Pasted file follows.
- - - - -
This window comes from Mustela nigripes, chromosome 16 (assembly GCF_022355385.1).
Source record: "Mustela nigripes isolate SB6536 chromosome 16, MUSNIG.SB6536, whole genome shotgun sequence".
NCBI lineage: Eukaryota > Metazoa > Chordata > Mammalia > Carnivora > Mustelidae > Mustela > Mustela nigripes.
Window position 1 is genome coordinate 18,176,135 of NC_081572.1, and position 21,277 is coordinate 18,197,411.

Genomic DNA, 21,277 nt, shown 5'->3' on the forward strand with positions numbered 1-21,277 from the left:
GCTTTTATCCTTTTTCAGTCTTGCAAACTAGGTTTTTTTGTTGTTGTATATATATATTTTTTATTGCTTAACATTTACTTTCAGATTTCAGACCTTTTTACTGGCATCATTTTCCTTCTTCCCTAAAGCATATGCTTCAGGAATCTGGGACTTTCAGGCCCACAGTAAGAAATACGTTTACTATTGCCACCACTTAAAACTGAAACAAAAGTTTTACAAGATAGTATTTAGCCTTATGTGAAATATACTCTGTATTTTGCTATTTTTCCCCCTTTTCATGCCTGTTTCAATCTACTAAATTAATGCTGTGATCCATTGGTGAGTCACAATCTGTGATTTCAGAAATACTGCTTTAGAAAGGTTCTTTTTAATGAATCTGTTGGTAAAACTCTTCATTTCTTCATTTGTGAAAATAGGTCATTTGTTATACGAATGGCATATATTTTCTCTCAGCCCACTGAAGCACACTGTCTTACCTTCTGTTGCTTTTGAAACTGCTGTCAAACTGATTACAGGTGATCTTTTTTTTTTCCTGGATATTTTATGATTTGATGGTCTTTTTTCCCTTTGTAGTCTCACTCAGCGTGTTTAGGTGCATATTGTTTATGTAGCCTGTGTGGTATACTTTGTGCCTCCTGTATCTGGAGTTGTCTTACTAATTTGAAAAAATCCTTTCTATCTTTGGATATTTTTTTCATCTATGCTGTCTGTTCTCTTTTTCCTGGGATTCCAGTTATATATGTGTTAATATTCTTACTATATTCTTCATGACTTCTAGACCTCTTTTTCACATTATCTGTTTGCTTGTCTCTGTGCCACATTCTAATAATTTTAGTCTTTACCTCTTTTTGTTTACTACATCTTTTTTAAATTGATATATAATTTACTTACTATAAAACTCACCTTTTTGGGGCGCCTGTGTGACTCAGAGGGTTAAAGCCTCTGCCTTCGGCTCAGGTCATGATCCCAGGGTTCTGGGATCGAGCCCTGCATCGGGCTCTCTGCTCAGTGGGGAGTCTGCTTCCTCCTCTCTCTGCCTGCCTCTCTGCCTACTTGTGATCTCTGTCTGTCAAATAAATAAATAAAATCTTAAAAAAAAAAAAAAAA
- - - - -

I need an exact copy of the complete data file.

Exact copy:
This window comes from Mustela nigripes, chromosome 16 (assembly GCF_022355385.1).
Source record: "Mustela nigripes isolate SB6536 chromosome 16, MUSNIG.SB6536, whole genome shotgun sequence".
NCBI lineage: Eukaryota > Metazoa > Chordata > Mammalia > Carnivora > Mustelidae > Mustela > Mustela nigripes.
Window position 1 is genome coordinate 18,176,135 of NC_081572.1, and position 21,277 is coordinate 18,197,411.

Genomic DNA, 21,277 nt, shown 5'->3' on the forward strand with positions numbered 1-21,277 from the left:
GCTTTTATCCTTTTTCAGTCTTGCAAACTAGGTTTTTTTGTTGTTGTATATATATATTTTTTATTGCTTAACATTTACTTTCAGATTTCAGACCTTTTTACTGGCATCATTTTCCTTCTTCCCTAAAGCATATGCTTCAGGAATCTGGGACTTTCAGGCCCACAGTAAGAAATACGTTTACTATTGCCACCACTTAAAACTGAAACAAAAGTTTTACAAGATAGTATTTAGCCTTATGTGAAATATACTCTGTATTTTGCTATTTTTCCCCCTTTTCATGCCTGTTTCAATCTACTAAATTAATGCTGTGATCCATTGGTGAGTCACAATCTGTGATTTCAGAAATACTGCTTTAGAAAGGTTCTTTTTAATGAATCTGTTGGTAAAACTCTTCATTTCTTCATTTGTGAAAATAGGTCATTTGTTATACGAATGGCATATATTTTCTCTCAGCCCACTGAAGCACACTGTCTTACCTTCTGTTGCTTTTGAAACTGCTGTCAAACTGATTACAGGTGATCTTTTTTTTTTCCTGGATATTTTATGATTTGATGGTCTTTTTTCCCTTTGTAGTCTCACTCAGCGTGTTTAGGTGCATATTGTTTATGTAGCCTGTGTGGTATACTTTGTGCCTCCTGTATCTGGAGTTGTCTTACTAATTTGAAAAAATCCTTTCTATCTTTGGATATTTTTTTCATCTATGCTGTCTGTTCTCTTTTTCCTGGGATTCCAGTTATATATGTGTTAATATTCTTACTATATTCTTCATGACTTCTAGACCTCTTTTTCACATTATCTGTTTGCTTGTCTCTGTGCCACATTCTAATAATTTTAGTCTTTACCTCTTTTTGTTTACTACATCTTTTTTAAATTGATATATAATTTACTTACTATAAAACTCACCTTTTTGGGGCGCCTGTGTGACTCAGAGGGTTAAAGCCTCTGCCTTCGGCTCAGGTCATGATCCCAGGGTTCTGGGATCGAGCCCTGCATCGGGCTCTCTGCTCAGTGGGGAGTCTGCTTCCTCCTCTCTCTGCCTGCCTCTCTGCCTACTTGTGATCTCTGTCTGTCAAATAAATAAATAAAATCTTAAAAAAAAAAAAAAAA